Went on over 100 informational interviews with alumni from my undergraduate and law schools, and with local lawyers. Joined a bar association, and went to many of their networking events. Joined three job search clubs. Spent $3,500 to take adult and continuing education classes in real estate, HIPAA, ERISA, government contracts, tax, human resources, employee benefits, and grant writing. Did volunteer work for two food banks and a kidney foundation. Joined a Chamber of Commerce. Volunteered for their legislative committee, had a two part article in my area published in their newsletter, and gave free presentations to their members and other business groups. Self published and marketed my book to book bloggers all over the world. The book was received rave reviews, although it isn't earning any money. Applied for hundreds of jobs, legal and non legal, including jobs at fast food restaurants, gas stations, supermarkets, and big box retailers. Offered to volunteer, but was turned down, because they had too many other lawyers trying to do the same thing. Could not even get a single document review assignment, either in DC or Richmond. Too much competition.
And yet I still have to listen to condescending, patronizing, insulting lectures that I am not "trying hard enough" and not "hustling." It's still my responsibility to find a job, despite the discrimination against the long term unemployed and anyone over 40 practiced by employers. But accusations that I need to try harder are bullshit. And my "area"? It's unemployment compensation. The real unemployment rate is the U-6, which the government says is about 12.7%. I know many people who think it's closer to 20%.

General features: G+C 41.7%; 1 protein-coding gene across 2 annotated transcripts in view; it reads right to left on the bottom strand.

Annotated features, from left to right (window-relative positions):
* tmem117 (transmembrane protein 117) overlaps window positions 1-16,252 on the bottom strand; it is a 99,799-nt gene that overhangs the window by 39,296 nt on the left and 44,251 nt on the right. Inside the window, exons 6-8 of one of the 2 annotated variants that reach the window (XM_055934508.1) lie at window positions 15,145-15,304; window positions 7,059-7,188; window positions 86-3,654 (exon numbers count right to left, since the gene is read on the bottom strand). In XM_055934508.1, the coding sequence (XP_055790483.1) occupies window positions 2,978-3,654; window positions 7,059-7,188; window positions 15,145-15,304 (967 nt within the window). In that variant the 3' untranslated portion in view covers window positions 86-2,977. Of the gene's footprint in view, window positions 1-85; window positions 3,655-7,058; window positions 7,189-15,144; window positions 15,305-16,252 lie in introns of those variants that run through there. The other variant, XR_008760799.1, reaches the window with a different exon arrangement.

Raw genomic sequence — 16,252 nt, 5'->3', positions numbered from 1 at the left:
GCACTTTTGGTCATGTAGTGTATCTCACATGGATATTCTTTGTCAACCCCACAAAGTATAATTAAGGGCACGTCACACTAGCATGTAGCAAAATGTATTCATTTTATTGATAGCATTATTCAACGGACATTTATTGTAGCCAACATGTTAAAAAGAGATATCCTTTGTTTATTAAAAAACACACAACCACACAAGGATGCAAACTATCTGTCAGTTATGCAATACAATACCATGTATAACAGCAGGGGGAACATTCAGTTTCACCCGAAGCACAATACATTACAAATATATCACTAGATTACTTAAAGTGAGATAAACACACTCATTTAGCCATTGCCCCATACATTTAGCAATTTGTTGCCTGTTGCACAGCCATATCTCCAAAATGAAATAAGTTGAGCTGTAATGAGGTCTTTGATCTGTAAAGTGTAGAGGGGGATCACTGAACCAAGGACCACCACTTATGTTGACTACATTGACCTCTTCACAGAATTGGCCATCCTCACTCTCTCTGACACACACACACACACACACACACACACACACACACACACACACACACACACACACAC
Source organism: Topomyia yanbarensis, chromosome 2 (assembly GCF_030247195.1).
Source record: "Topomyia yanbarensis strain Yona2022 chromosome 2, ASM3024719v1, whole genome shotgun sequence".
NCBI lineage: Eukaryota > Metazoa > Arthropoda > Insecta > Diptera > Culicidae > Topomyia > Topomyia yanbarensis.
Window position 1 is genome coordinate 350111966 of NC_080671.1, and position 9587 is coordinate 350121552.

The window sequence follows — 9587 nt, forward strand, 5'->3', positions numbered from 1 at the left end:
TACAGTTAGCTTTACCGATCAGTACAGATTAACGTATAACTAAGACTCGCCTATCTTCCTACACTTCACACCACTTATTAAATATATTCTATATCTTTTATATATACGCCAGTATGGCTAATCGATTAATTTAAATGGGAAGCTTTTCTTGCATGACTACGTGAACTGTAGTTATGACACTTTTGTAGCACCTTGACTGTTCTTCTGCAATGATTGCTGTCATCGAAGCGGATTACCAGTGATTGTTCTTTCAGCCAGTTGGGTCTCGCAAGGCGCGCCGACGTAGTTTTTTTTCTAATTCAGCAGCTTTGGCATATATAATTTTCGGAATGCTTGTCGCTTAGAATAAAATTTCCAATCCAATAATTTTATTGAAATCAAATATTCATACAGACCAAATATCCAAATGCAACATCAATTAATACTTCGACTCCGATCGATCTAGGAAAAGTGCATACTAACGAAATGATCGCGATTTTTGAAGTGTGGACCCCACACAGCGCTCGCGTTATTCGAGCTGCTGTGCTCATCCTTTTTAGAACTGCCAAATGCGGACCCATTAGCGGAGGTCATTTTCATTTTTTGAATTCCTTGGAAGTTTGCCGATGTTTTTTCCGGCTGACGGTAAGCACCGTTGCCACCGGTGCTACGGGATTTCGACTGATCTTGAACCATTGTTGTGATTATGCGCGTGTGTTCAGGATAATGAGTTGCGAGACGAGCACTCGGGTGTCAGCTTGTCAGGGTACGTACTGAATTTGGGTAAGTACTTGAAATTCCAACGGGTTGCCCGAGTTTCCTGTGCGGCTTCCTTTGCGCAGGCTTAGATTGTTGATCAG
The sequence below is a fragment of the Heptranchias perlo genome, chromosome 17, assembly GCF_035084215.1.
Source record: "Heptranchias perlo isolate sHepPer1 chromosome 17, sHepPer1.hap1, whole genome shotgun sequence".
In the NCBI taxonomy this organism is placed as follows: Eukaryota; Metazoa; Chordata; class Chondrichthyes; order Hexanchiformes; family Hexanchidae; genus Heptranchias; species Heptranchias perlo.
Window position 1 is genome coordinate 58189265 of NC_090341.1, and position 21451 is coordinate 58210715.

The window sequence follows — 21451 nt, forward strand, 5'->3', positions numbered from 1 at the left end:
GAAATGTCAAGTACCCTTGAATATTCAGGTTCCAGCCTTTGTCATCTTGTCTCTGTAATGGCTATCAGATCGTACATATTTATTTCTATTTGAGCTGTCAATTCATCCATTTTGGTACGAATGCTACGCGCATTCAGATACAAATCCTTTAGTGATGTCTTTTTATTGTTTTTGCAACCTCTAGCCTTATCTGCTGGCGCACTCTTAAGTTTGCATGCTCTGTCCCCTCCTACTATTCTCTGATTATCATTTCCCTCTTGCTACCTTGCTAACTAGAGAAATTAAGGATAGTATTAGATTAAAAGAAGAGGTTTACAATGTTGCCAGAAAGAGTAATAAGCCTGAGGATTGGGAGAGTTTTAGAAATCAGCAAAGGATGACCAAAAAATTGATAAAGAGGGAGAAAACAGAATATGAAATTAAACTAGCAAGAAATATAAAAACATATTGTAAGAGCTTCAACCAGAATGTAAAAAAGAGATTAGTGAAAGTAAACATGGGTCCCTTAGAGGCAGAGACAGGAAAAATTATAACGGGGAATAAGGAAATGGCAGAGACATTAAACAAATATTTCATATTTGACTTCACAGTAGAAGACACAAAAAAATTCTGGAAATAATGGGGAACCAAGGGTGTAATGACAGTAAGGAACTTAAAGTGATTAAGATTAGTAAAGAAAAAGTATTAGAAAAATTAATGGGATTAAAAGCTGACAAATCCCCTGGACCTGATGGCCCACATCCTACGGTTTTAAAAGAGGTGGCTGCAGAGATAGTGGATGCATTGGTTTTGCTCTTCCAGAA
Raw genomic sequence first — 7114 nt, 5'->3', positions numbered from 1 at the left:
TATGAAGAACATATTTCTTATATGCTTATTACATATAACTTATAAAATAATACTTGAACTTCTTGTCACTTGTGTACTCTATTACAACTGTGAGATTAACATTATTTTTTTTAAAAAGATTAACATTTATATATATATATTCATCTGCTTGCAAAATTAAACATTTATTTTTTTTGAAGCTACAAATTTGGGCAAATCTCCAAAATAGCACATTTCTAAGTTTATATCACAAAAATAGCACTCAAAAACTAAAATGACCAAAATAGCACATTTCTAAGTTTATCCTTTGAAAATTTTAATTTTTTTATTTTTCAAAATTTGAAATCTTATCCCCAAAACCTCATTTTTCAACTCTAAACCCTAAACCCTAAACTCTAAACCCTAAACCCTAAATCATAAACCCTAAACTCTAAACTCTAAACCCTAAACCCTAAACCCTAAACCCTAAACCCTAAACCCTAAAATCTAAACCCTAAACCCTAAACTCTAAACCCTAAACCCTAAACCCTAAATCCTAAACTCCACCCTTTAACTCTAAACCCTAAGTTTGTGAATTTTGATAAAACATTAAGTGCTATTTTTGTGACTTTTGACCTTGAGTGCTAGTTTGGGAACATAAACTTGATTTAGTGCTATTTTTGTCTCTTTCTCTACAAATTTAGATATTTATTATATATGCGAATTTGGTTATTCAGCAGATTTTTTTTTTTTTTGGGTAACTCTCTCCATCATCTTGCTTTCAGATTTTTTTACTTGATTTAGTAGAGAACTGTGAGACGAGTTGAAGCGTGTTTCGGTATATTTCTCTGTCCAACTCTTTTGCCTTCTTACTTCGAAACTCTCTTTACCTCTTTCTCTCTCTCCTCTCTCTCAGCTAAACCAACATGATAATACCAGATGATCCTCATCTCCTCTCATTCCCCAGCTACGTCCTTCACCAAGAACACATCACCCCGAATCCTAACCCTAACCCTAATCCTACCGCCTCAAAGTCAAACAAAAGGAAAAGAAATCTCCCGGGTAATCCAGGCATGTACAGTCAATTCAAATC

jd1997 (Apr 22, 2014 - 12:15 am)
If the unemployment rate was calculated the same way it was calculated before 1994 it would be over 22% today:
gribble (Apr 22, 2014 - 11:48 am)
I've been avoiding this site because it's overly negative, but there is also a need to be objectively honest.
The truth is everyone hustles, and everyone works hard, and everyone is pretty smart. Well fine, not "everyone" but the people you are competing with. Sure there are some junkies and failures about, but that's not the majority of your competition, it never was and never will be.